“My Life Before...”
Directed by Jonathan Dayton and Valerie Faris
Written by Zach Braff and Michael Arndt
Original Score by Chad Fischer
Distributed by 20th Century Fox
Zach Braff- Jason Briggs
Alan Arkin- God
Anne Hathaway- Kelly Briggs
Judi Dench- Veronica Briggs
Sandra Oh- Angel Mary
Edward Norton- David Briggs
Charlize Theron- Young Veronica Briggs
Kathy Bates- Dorothy Charles
Jack Black- Chris Marion
Jamie Foxx- Ralph Smith
Tagline: “Looking from above, it’s a different story"
Synopsis: Jason Briggs (Braff) has a seemingly normal life. He gets up every morning takes a crap, takes a shower, gets dressed for work, has breakfast with his wife Kelly (Hathaway) and heads to the studio. That all changes one day when Jason has a sudden heart attack and dies; leaving his wife a widow and his mother (Dench) with no family left. When Jason arrives at the pearly gates, he has no idea why he died. He ends up being checked in by a driven young Angel (Oh) who quickly checks his name off the list and leads him to his room. On the way Jason tries to get Angel Mary to tell him how he died, but she explains to him that if you need to talk to God (Arkin) you can make a request at the front desk. As soon as he is settled into his room Jason quickly proceeds to the front desk where he makes and appointment with God so he can figure out how he died. The next day he wakes up and gets ready for his appointment with God. She explains to Jason that she is going to take him through his life so that he can talk about the problems that he faced in his life that he just hid.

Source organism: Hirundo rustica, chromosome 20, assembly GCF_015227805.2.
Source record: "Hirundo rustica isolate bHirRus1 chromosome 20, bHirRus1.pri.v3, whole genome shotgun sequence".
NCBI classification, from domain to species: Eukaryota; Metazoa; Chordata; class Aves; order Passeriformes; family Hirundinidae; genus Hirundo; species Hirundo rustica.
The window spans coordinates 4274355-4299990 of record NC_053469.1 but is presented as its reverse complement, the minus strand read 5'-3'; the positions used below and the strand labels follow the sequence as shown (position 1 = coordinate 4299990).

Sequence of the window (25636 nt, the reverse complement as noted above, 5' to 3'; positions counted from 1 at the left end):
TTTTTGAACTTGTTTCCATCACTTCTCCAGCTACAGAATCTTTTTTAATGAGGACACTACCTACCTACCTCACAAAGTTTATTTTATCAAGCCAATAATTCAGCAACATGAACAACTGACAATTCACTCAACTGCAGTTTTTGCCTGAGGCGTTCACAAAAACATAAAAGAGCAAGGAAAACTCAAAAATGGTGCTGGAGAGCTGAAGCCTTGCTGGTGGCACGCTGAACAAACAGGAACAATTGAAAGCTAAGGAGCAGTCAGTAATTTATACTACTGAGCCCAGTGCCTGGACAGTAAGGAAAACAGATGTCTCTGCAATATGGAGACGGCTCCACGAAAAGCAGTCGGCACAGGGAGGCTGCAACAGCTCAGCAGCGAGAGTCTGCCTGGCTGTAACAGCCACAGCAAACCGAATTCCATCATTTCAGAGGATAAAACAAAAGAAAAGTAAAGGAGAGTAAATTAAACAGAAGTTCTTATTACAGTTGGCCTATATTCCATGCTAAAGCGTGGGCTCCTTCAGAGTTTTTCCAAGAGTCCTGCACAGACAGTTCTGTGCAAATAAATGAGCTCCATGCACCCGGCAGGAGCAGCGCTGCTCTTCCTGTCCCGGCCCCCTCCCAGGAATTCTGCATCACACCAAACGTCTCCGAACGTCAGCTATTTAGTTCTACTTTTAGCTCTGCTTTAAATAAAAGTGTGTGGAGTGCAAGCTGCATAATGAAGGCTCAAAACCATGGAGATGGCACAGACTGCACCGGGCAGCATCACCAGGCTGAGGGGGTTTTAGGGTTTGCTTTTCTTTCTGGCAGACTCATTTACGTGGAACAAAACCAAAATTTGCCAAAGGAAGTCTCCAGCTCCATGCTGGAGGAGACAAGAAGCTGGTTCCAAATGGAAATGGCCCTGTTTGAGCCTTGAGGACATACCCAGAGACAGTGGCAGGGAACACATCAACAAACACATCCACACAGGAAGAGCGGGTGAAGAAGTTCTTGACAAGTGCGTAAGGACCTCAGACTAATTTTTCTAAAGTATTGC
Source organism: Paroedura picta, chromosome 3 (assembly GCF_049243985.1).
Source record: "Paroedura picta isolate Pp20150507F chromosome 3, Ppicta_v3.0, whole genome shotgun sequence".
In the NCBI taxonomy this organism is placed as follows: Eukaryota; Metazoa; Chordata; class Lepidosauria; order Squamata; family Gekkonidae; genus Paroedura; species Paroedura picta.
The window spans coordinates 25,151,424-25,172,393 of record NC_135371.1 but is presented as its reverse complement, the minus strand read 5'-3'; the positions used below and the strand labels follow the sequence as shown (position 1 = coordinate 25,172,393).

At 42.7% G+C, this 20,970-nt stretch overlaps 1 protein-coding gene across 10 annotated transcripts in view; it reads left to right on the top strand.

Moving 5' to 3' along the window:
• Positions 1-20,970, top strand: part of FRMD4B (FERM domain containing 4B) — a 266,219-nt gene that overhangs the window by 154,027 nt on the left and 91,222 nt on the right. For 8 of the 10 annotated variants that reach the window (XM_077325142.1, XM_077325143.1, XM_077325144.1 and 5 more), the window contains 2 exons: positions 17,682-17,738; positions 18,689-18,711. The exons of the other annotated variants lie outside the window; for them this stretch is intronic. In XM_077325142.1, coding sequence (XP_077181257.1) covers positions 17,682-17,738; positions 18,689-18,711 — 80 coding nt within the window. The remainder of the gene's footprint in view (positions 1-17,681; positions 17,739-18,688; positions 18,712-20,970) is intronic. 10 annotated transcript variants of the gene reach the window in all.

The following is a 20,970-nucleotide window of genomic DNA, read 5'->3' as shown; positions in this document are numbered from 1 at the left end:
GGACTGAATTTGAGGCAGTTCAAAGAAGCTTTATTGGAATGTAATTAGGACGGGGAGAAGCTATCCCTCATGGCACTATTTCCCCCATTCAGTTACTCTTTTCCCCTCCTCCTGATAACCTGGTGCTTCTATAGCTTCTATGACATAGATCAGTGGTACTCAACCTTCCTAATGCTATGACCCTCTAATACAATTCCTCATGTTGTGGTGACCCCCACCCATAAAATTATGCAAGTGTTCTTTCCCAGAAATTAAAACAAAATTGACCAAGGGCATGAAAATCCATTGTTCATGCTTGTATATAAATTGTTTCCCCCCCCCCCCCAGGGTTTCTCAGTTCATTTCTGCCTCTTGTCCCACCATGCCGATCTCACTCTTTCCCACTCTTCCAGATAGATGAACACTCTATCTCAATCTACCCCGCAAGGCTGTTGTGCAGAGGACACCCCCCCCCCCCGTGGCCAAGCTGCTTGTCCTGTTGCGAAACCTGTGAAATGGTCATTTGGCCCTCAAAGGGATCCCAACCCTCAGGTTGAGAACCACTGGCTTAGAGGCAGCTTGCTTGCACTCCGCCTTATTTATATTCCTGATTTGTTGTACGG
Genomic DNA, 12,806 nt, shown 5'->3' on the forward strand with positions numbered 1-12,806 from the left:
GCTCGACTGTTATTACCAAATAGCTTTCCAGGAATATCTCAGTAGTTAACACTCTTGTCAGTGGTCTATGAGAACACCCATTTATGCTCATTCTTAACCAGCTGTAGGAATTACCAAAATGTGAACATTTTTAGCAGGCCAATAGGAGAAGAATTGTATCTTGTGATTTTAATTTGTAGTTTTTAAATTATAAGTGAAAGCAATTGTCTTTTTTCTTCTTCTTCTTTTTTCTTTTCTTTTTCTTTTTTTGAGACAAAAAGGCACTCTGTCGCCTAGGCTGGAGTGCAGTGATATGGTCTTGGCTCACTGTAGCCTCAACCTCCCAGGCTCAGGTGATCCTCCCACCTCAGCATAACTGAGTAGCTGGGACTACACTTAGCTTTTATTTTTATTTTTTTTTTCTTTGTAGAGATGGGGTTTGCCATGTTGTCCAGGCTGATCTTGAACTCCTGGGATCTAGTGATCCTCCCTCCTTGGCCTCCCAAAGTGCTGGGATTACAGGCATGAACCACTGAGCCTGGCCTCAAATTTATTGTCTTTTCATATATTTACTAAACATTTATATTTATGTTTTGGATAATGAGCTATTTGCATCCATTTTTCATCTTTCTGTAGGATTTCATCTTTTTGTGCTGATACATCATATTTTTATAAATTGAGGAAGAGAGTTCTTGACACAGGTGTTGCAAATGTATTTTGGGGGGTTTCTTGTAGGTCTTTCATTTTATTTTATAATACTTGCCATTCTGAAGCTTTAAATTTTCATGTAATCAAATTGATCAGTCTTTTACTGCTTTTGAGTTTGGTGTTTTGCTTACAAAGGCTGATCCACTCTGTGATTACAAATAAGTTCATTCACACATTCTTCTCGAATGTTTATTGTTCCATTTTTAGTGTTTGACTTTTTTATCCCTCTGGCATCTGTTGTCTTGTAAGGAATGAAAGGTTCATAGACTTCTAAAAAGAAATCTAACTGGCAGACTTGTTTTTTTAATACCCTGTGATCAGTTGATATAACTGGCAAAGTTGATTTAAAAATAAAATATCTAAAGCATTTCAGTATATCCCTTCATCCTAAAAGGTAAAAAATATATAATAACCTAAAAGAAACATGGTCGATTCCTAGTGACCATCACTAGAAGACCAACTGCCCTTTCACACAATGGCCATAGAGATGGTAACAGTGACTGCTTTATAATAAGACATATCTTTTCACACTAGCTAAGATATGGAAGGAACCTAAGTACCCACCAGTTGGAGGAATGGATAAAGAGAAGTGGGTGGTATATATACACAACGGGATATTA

Starting off a big flat screen T.V. rolls down and the popcorn is popped and God flips on the T.V. fast forwarding through Jason’s birth, God presses play at the first time that Jason was abused by his father (Norton) and that him young mother (Theron) was abused too. Jason pleads with God to just skip to the next chapter, but she refuses and makes Jason talk about it. Jason explains that not long after his mother would take him to her mother’s (Bates) house and he would be raised there. God then skips to the next chapter where Jason got active in theater and was teased by the other boys at his school calling him “Gay”, “Stupid”, and “Faget” for not participating in sports. Although Jason would eventually become a well known actor in the local theater, he never quite got over the lack of understanding his peers gave him. God then tells Jason that all the boys who teased him as a boy grew up to be McDonald’s workers, Wal-Mart employees, and Truckers. While Jason is quite pleased they would never amount to much, he always knew that they wouldn’t. God then shows Jason the time that he met Kelly and how happy he was that he had found a person who understood him. God then shows Jason how he died and the aftermath of his death. Jason discovers that his mother and his wife and in the middle of a huge fight over what to do for a funeral, what to do with his possessions and everything else. Jason also finds that everything that really mattered to him is falling apart. Including, his latest movie project is completely going down the drain. The not so popular director, Chris Marion (Black) has taken over the story of Jason’s life and everything is drifting away from Jason’s vision. God then tells Jason that each person in heaven has one credit to go down to earth and live as a ghost for one day. The ghost can do pretty much anything, talk to people if he/she chooses, appear in people’s dreams, or perhaps change the course of how events are going to happen.